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Connected Cruising

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Picture a spring evening that's so clear and calm you've jumped out from Charleston, South Carolina, planning to chug through the night to Beaufort, North Carolina, and thus skip a sometimes shallow and/or tedious section of the Intracoastal Waterway plus enjoy some offshore solitude. But, darn it, you've got 21st-century habits and would like to spend some of that time on the Web, checking your e-mail or perhaps your compatriots' reports about Beaufort marinas at (see my column "Poi'd Off," February 2007). I may not fantasize for all cruisers—unconnected can also be an enticing option—but many will be as pleased as I am to learn that this scenario has become quite possible without major hassle or expense.

In fact, one of my especially reliable in-the-field sources was able to stay continuously online using his $50-per-month Cingular "unlimited" cellular data plan not only throughout that particular passage, but all the way from mid-Florida to mid-Maine, sometimes as much as 20 miles offshore and with just a handful of dead spots. That's extraordinary progress, well-documented by Jeff Siegel, who's now finishing his third East Coast round trip aboard a 53-foot DeFever loaded with cellular and WiFi communications gear. Siegel's Cingular setup consists of several Smart phones—he's doing research—that can wire to a Wilson 3-watt amplifier and a Shakespeare 3-dB marine cell antenna when on the boat. He regularly e-mails—even Web surfs—directly on a handset but can also use either Bluetooth wireless or a USB cable to get his laptop online via a phone.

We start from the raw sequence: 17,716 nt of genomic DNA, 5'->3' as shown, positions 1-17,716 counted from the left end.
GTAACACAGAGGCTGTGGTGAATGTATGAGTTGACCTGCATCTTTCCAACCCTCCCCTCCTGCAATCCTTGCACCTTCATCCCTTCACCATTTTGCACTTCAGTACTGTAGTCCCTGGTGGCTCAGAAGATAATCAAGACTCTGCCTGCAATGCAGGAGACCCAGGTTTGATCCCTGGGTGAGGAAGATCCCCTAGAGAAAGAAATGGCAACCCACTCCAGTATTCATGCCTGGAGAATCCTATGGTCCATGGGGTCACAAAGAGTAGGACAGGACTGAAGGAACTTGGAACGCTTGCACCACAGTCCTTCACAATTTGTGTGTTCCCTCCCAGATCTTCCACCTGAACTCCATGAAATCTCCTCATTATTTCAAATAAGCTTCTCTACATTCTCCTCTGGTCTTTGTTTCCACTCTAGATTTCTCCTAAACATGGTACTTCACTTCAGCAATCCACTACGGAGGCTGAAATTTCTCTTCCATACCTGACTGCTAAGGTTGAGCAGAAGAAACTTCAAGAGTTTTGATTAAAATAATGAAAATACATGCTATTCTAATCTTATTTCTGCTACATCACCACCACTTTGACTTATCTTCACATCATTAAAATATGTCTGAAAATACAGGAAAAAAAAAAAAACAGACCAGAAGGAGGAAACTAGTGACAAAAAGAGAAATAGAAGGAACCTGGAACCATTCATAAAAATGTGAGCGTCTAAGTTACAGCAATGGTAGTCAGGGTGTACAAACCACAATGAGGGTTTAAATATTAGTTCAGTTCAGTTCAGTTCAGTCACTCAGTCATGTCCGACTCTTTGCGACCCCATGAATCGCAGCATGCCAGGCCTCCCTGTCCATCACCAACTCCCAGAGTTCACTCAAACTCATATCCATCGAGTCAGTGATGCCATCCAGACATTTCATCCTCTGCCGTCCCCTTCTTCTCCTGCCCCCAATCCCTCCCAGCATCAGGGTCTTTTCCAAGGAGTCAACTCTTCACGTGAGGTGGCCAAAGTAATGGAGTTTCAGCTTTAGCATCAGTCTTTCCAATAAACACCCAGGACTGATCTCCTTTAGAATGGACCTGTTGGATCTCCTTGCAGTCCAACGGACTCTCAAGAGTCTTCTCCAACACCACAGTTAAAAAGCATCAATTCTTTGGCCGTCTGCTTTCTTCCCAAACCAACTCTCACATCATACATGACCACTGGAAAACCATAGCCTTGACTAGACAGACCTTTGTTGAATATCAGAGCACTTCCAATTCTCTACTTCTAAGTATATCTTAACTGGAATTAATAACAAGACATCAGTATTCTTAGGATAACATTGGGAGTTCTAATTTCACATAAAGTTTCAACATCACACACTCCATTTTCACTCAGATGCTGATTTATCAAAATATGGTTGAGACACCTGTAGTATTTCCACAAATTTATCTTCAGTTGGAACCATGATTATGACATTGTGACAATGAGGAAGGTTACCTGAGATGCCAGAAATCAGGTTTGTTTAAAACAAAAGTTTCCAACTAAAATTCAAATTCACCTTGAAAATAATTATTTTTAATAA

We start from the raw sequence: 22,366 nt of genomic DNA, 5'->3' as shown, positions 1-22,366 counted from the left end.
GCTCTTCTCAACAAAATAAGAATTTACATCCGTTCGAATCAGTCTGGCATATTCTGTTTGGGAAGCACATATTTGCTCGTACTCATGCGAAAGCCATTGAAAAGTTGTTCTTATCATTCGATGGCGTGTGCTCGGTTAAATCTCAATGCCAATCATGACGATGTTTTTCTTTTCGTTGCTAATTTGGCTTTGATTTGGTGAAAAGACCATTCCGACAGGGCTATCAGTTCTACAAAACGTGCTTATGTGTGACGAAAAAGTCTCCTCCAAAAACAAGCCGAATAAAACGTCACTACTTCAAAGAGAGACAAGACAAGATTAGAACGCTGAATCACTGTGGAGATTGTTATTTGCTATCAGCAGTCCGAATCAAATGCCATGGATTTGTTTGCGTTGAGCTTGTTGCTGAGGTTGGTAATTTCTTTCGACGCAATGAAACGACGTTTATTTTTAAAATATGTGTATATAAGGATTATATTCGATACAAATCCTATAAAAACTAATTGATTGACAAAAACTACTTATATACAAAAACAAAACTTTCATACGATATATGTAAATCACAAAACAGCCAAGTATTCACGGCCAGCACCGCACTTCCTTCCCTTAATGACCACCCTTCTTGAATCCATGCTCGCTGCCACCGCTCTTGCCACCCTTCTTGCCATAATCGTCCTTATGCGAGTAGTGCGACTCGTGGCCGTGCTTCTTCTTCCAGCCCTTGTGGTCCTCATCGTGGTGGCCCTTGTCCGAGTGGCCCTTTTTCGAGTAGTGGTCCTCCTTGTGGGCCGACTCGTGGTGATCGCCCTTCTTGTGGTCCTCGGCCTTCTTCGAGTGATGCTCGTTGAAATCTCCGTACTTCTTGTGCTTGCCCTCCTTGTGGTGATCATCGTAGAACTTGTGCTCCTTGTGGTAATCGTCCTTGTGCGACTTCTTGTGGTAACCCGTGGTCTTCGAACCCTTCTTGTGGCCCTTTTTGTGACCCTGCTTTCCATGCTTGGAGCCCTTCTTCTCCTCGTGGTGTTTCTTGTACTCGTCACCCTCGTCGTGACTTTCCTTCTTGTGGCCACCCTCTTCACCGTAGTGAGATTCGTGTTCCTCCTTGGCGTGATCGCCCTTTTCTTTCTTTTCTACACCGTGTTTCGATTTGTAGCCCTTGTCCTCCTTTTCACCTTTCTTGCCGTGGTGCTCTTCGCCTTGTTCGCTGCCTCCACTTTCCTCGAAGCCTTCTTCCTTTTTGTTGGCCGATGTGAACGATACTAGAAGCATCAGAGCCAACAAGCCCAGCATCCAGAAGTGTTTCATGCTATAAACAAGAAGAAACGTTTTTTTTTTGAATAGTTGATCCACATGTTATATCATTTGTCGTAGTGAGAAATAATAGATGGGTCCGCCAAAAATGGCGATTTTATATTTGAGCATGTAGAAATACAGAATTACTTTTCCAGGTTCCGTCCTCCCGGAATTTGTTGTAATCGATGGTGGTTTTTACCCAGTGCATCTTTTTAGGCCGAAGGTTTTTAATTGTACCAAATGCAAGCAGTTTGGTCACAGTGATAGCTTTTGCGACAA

But let's be frank: Siegel is a geek. Actually, he and his spouse Karen are the considerable talents behind Interfacing a cellphone data plan and a laptop can be challenging, as I found out myself. It took a conversation with my cellular provider, Unicel, and some serious fiddling to get online via my USB-attached Motorola cell and some Motorola PC software, which I had to find and buy separately. Nonetheless, I felt a new freedom when I could, say, access a NOAA weather site (as shown in the screen shot below) and even download prediction maps. And it worked in midcoast Maine, which is typically on the frontier of developing cell services, if not about 75 miles beyond it!


Here, a cellphone is being used as a laptop modem with Motorola Phone Tools software.

Actually, my local waters don't have any "3G," or third-generation, data services yet, and besides, my average-intelligence cell is only capable of 2.5G anyway. "Second and a half generation?" Hey, the universe, and language, of cell protocols is wacky. My phone and ones like it from AT&T/Cingular and T-Mobile use the GSM network's 2.5G GPRS or EDGE data modes, while similar phones from Verizon and Sprint use CDMA's 2.5G 1xRTT. Both feel like what we used to consider "fast" land-phone modems; regular Web surfing is decent, but more intense sites—like with its high-resolution Yahoo photo maps—are somewhat sluggish, and you have to forget about YouTube and other marvels of the broadband era.


A Smart phone connected to its owner's home TV via Slingbox.

Meanwhile, rapid 3G—a.k.a. GSM HSDPA and CDMA EVDO—is expanding at a rapid rate from urban to rural coastlines. The photo above, taken at a Quincy, Massachusetts, marina, documents a drop-my-jaw demonstration of what it can do. That Smart phone's techie owner also has a gadget called a Slingbox, which lets him control and watch his home TV system over the Internet. Thus he can not only use his handset to watch the Weather Channel—live, if slightly jerky—but also watch programs saved on his TiVo, anywhere he can get EVDO service, which includes his boat toodling around Boston.

This article originally appeared in the July 2007 issue of Power & Motoryacht magazine.